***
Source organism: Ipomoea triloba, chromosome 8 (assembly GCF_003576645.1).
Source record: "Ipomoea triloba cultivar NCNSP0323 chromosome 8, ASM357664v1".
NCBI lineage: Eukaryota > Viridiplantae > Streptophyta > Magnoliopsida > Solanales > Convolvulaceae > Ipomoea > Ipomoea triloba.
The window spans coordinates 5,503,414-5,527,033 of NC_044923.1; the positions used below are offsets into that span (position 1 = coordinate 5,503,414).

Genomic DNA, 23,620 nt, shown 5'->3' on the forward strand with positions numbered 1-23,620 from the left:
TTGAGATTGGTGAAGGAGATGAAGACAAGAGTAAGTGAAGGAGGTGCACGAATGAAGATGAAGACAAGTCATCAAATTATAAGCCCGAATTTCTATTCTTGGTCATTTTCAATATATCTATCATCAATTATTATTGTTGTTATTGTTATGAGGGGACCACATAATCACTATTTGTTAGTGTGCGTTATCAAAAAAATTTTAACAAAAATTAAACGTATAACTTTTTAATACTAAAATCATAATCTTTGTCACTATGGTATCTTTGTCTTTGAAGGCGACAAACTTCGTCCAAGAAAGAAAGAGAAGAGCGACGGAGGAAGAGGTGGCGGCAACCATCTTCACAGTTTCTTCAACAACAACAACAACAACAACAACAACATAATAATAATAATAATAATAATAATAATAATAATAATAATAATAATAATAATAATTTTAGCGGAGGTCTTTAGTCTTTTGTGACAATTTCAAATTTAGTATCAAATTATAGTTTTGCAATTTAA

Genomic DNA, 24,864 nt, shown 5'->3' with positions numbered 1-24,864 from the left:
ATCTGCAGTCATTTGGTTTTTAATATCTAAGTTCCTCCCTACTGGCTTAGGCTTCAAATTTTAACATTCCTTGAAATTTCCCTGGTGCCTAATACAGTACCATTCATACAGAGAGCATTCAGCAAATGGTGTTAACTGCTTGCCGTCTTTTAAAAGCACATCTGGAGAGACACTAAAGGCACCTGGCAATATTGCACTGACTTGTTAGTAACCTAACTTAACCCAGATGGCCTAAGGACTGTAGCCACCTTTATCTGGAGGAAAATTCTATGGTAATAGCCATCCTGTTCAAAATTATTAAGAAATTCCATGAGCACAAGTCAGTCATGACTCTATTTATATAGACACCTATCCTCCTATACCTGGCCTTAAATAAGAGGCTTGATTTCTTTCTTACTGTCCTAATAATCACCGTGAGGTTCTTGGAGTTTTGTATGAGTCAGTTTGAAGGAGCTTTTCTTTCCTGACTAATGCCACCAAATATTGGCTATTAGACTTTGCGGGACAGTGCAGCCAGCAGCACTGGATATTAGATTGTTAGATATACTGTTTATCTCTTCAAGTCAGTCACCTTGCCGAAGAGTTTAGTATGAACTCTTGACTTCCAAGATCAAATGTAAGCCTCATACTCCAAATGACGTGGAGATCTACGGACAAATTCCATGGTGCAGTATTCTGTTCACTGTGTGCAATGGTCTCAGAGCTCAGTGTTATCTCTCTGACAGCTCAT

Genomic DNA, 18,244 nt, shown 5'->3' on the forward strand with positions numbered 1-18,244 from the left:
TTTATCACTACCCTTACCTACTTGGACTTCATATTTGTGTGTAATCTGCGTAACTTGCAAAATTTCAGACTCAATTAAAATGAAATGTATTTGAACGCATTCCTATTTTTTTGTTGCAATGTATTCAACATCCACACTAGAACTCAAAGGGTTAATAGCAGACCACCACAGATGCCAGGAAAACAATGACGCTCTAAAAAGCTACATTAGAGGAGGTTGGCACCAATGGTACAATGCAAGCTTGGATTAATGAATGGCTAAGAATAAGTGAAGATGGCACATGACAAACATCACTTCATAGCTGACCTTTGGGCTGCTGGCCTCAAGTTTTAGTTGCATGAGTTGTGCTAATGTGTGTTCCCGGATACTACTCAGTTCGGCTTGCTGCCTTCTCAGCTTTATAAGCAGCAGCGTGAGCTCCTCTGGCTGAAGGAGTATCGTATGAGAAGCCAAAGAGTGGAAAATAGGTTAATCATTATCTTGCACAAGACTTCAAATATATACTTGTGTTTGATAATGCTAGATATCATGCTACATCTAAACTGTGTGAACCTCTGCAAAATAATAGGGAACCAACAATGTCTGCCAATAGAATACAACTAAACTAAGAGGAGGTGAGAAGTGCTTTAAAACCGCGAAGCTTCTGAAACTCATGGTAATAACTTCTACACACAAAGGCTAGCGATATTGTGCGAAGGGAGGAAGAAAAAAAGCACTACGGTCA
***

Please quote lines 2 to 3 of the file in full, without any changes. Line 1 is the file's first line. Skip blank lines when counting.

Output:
Source record: "Ipomoea triloba cultivar NCNSP0323 chromosome 8, ASM357664v1".
NCBI lineage: Eukaryota > Viridiplantae > Streptophyta > Magnoliopsida > Solanales > Convolvulaceae > Ipomoea > Ipomoea triloba.